Too little to remember

A thunderstorm at dawn leaves the day unexpectedly clear, the windchimes overflowing with their trill, loose wild oranges fluttering, clouds looming. It feels like something ought to be happening, but nothing is. I’m outside on the wicker couch holding Claude, who looks up curiously, but sometimes waves his arms, coughs and groans. The leaves rustle and you feel alive, sort of, even though a dead version of yourself follows you around, dragging its memories like hematomas just under the skin. It’s splendid and silly. I guess this house in southern California will be Claude’s past, or maybe his first memories. It’s a city called Whittier, just outside L.A., a place of historical white privilege and conservatism that has more recently evolved into part of the “Mexican Beverly Hills.” Set high up on the slopes, it looks down on more working class neighborhoods like Pico Rivera. Claude will remember nothing of this day: not the damp leaves or peeling paint, not the empty fire extinguisher or propped-up old rake. It is wild to me that we live in a tiny house that costs $2200 per month. A tiny house full of problems.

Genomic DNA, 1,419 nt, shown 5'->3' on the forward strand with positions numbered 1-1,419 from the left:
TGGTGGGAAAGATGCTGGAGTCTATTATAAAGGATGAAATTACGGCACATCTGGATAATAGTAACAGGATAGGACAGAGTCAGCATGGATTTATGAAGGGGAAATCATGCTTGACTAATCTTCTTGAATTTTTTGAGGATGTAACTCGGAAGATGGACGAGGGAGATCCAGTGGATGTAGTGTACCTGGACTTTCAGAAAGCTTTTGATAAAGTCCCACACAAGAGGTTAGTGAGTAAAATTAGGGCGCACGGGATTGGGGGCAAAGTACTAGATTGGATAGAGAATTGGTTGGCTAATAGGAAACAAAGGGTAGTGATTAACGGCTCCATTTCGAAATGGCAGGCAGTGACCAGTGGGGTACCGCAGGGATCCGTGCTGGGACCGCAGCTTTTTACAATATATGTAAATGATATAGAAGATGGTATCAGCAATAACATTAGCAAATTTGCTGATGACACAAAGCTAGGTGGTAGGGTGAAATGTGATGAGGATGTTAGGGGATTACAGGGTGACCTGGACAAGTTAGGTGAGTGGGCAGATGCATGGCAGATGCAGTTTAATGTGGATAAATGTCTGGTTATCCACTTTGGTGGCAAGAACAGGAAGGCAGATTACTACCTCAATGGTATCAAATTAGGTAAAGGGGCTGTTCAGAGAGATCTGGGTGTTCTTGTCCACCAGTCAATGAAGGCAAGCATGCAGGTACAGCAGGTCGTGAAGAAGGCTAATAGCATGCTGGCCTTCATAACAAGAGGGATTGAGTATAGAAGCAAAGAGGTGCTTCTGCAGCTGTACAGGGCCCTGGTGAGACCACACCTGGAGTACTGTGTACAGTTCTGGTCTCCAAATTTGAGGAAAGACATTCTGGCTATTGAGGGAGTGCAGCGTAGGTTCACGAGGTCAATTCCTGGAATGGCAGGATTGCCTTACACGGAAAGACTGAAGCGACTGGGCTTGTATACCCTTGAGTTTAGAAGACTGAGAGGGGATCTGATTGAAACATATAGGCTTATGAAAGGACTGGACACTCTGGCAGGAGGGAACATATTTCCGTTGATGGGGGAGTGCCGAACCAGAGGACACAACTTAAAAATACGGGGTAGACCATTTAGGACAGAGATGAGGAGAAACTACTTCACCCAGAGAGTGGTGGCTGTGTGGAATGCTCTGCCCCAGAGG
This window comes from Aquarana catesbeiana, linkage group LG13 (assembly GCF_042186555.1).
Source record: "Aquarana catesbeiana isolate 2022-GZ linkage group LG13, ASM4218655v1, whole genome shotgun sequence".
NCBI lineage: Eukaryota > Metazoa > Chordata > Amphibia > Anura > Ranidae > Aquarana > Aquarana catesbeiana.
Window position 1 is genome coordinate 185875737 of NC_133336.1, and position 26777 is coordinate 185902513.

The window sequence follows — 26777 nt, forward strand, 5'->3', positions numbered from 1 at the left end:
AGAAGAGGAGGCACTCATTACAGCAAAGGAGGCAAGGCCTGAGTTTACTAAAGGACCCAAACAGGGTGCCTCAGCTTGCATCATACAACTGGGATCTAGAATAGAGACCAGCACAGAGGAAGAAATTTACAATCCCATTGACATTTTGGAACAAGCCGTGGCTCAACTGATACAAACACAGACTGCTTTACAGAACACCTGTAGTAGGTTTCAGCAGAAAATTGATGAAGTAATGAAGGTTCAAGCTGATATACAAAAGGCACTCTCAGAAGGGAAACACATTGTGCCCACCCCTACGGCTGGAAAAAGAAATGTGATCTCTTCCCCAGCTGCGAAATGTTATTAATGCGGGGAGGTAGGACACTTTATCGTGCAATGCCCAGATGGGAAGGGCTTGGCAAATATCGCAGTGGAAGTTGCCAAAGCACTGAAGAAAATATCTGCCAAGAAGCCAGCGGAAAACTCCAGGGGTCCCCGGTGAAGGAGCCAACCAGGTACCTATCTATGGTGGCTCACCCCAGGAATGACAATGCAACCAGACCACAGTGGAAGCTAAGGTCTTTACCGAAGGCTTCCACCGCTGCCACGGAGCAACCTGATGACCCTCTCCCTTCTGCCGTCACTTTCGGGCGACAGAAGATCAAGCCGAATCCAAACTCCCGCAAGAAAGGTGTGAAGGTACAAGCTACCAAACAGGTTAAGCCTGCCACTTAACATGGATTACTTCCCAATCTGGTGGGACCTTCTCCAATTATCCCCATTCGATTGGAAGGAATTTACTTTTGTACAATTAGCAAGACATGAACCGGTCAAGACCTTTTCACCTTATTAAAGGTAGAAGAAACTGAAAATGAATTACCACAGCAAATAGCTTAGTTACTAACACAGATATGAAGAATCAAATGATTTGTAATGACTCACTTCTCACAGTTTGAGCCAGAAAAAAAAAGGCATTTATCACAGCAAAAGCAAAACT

“Why were the kitchen tiles broken?” we asked the landlord upon arrival.

“Because the firefighters cracked them.”

Oh, why were the firefighters here?”

“Because the house caught on fire from the last tenants’ candle.”

It was sobering to live in a house that had already burned.

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